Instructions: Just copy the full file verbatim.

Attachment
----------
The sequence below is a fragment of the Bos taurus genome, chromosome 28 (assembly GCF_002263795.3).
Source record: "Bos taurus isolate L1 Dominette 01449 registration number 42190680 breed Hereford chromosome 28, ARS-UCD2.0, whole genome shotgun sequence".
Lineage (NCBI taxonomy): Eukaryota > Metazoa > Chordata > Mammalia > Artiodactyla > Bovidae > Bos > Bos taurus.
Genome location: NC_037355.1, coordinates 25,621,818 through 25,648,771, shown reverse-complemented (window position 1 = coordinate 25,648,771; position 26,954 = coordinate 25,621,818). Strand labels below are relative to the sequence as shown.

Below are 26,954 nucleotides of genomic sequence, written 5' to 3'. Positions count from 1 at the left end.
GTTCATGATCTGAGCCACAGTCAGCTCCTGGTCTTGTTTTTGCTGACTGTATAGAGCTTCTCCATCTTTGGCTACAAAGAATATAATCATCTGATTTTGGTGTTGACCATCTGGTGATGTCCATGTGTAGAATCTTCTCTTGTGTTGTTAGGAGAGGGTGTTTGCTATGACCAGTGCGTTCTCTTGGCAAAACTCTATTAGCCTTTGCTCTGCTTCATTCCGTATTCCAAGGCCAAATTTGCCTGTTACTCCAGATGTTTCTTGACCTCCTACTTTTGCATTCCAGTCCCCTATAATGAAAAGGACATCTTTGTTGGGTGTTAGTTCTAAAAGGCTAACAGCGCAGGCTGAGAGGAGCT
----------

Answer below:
The sequence below is a fragment of the Bos taurus genome, chromosome 28 (assembly GCF_002263795.3).
Source record: "Bos taurus isolate L1 Dominette 01449 registration number 42190680 breed Hereford chromosome 28, ARS-UCD2.0, whole genome shotgun sequence".
Lineage (NCBI taxonomy): Eukaryota > Metazoa > Chordata > Mammalia > Artiodactyla > Bovidae > Bos > Bos taurus.
Genome location: NC_037355.1, coordinates 25,621,818 through 25,648,771, shown reverse-complemented (window position 1 = coordinate 25,648,771; position 26,954 = coordinate 25,621,818). Strand labels below are relative to the sequence as shown.

Below are 26,954 nucleotides of genomic sequence, written 5' to 3'. Positions count from 1 at the left end.
GTTCATGATCTGAGCCACAGTCAGCTCCTGGTCTTGTTTTTGCTGACTGTATAGAGCTTCTCCATCTTTGGCTACAAAGAATATAATCATCTGATTTTGGTGTTGACCATCTGGTGATGTCCATGTGTAGAATCTTCTCTTGTGTTGTTAGGAGAGGGTGTTTGCTATGACCAGTGCGTTCTCTTGGCAAAACTCTATTAGCCTTTGCTCTGCTTCATTCCGTATTCCAAGGCCAAATTTGCCTGTTACTCCAGATGTTTCTTGACCTCCTACTTTTGCATTCCAGTCCCCTATAATGAAAAGGACATCTTTGTTGGGTGTTAGTTCTAAAAGGCTAACAGCGCAGGCTGAGAGGAGCT